016 Recovering Soldiers WalterReed Needlework c1918 LoCConvalescing soldiers performing needlework as occupational therapy at Walter Reed Army Hospital, Washington, D.C., c.1918.

1921: Veterans Bureau is born - precursor to Department of Veteran Affairs 

By Jeffrey Seiken, Ph.D., Historian, Veterans Benefits Administration
via the Department of Veterans Affairs History Office

President Harding's mission

When he accepted the Republican nomination for president in 1920, Warren G. Harding issued a solemn promise to the more than four million Americans who had served in the U.S. armed forces during what was then simply called the World War: “It is not only a duty, it is a privilege to see that the sacrifices made shall be requitted, and that those still suffering from casualties and disabilities shall be abundantly aided and restored to the highest capabilities of citizenship and enjoyment.” (1)

At the time of the election, dissatisfaction with the benefits programs for World War I Veterans ran rampant throughout the country. Discharged soldiers, influential Veterans groups such as the 800,000- strong American Legion, politicians, and the press alike agreed that the current system was, if not broken, in dire need of reform. The over 200,000 service members who returned from the war with physical or mental ailments were eligible for several different types of benefits, but they had to navigate the bureaucracies of three different federal agencies to receive them: the Bureau of War Risk Insurance (BWRI) for insurance and compensation, the U.S. Public Health Service (PHS) for medical and hospital care, and the Federal Board for Vocational Education for rehabilitation, education, and job training.

In the eyes of its critics, this system was not only confusing and inefficient, but it also failed to deliver to disabled Veterans the benefits and services that were their due. All insurance and disability claims had to be processed by the BWRI central office in Washington, DC, and the staff struggled to keep up with the 20,000 or more requests that flooded the mail room on average each month. The PHS also came under fire for the quality of the hospital services it provided. The agency relied on a patchwork network of government-owned or leased hospitals supplemented with beds contracted at civilian hospitals, but conditions in these facilities varied widely. Furthermore, the demand for care exceeded the supply. A 1920 report estimated that another 10,000 beds would be needed in the upcoming fiscal year, primarily for Veterans suffering from tuberculosis and psychological illnesses. Finally, the vocational training made available to disabled Veterans at commercial schools, factories, businesses, and other private facilities produced few positive results. Only a small fraction of the over 200,000 beneficiaries eligible for rehabilitation actually completed their assigned program.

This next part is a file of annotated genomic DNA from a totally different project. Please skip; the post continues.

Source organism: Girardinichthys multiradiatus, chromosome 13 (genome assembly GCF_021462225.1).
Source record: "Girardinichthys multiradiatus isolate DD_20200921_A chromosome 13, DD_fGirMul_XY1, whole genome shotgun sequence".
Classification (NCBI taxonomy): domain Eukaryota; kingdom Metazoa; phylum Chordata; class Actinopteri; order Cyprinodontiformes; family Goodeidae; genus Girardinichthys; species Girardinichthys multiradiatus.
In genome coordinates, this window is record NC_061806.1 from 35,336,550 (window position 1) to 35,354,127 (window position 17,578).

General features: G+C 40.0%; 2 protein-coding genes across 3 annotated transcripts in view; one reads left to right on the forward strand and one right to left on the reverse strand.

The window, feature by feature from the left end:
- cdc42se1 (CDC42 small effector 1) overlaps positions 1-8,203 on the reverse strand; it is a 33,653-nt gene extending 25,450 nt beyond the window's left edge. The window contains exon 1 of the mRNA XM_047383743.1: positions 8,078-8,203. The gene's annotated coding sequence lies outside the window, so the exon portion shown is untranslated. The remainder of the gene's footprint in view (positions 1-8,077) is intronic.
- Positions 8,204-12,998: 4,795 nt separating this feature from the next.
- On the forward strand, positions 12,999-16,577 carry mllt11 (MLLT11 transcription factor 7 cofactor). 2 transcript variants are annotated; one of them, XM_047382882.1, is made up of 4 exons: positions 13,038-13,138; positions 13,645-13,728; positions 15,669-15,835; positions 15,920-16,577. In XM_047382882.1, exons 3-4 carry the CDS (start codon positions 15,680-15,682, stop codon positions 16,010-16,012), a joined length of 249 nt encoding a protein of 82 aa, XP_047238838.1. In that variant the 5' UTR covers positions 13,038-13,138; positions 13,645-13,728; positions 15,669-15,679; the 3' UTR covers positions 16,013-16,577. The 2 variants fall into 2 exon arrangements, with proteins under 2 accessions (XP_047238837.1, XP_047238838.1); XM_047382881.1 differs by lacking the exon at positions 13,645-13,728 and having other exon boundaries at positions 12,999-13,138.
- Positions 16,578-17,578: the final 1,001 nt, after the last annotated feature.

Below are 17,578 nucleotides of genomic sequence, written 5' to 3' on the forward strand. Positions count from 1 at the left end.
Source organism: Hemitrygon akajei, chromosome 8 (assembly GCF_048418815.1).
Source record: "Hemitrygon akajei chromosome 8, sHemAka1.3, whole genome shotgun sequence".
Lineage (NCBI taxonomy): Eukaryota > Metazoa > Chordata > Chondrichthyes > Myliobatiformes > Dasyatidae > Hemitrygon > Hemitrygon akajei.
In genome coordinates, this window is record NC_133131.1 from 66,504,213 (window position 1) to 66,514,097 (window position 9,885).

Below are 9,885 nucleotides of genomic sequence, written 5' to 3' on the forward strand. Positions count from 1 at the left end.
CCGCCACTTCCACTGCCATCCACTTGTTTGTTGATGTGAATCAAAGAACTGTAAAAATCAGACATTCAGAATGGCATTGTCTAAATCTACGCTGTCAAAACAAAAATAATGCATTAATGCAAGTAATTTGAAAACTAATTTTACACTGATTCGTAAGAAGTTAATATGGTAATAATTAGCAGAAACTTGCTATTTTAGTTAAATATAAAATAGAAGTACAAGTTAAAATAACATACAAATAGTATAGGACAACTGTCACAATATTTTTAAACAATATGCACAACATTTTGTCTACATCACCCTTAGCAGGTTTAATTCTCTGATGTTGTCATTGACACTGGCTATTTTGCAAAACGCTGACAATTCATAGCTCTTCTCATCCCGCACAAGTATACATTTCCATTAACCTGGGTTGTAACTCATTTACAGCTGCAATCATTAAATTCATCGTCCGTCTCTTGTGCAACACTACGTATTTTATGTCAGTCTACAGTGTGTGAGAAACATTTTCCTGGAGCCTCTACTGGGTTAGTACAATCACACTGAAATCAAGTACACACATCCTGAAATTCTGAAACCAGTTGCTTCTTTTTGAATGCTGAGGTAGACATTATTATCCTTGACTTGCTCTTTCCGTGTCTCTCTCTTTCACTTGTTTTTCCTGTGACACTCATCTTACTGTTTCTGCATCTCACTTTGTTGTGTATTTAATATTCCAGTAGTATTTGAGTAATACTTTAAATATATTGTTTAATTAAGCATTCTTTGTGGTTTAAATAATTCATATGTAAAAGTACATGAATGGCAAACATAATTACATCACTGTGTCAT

Harding won the 1920 election in a landslide and after his inauguration in March 1921, his administration took on the task of fixing the defects in the benefits system.The presidential committee he appointed in April 1921 required just a few days of hearings to identify the root of the problem: “The principal deplorable failure on the part of the government to properly care for the disabled veterans is due in large part to an imperfect organization of government effort.” (2) The solution? The committee recommended consolidating the programs for disabled Veterans of the World War into an independent federal agency led by an executive who reported directly to the president.

Congress took up the committee’s proposal and by summer passed Public Law 67-47, popularly known as the Sweet Act after the name of the legislator who introduced it, establishing the Veterans Bureau. Harding signed the bill into law one hundred years ago this week, on August 8, 1921. The next day, he named Charles R. Forbes, a personal friend and decorated war Veteran who was currently running the BWRI, as the bureau’s first director. 

In its first annual report submitted to Congress in 1922, the new agency hailed its creation as “one of the epochs of veteran relief.” (3) While that was perhaps overstating the case, the founding of the Veterans Bureau did mark an important stage in the evolution of the benefits system. With the stroke of a pen, Harding brought into existence a vast new organization with broad powers, expansive responsibilities, and a budget that was one the largest in the federal government.

Read the entire article on the VA History Office web site.

External Web Site Notice: This page contains information directly presented from an external source. The terms and conditions of this page may not be the same as those of this website. Click here to read the full disclaimer notice for external web sites. Thank you.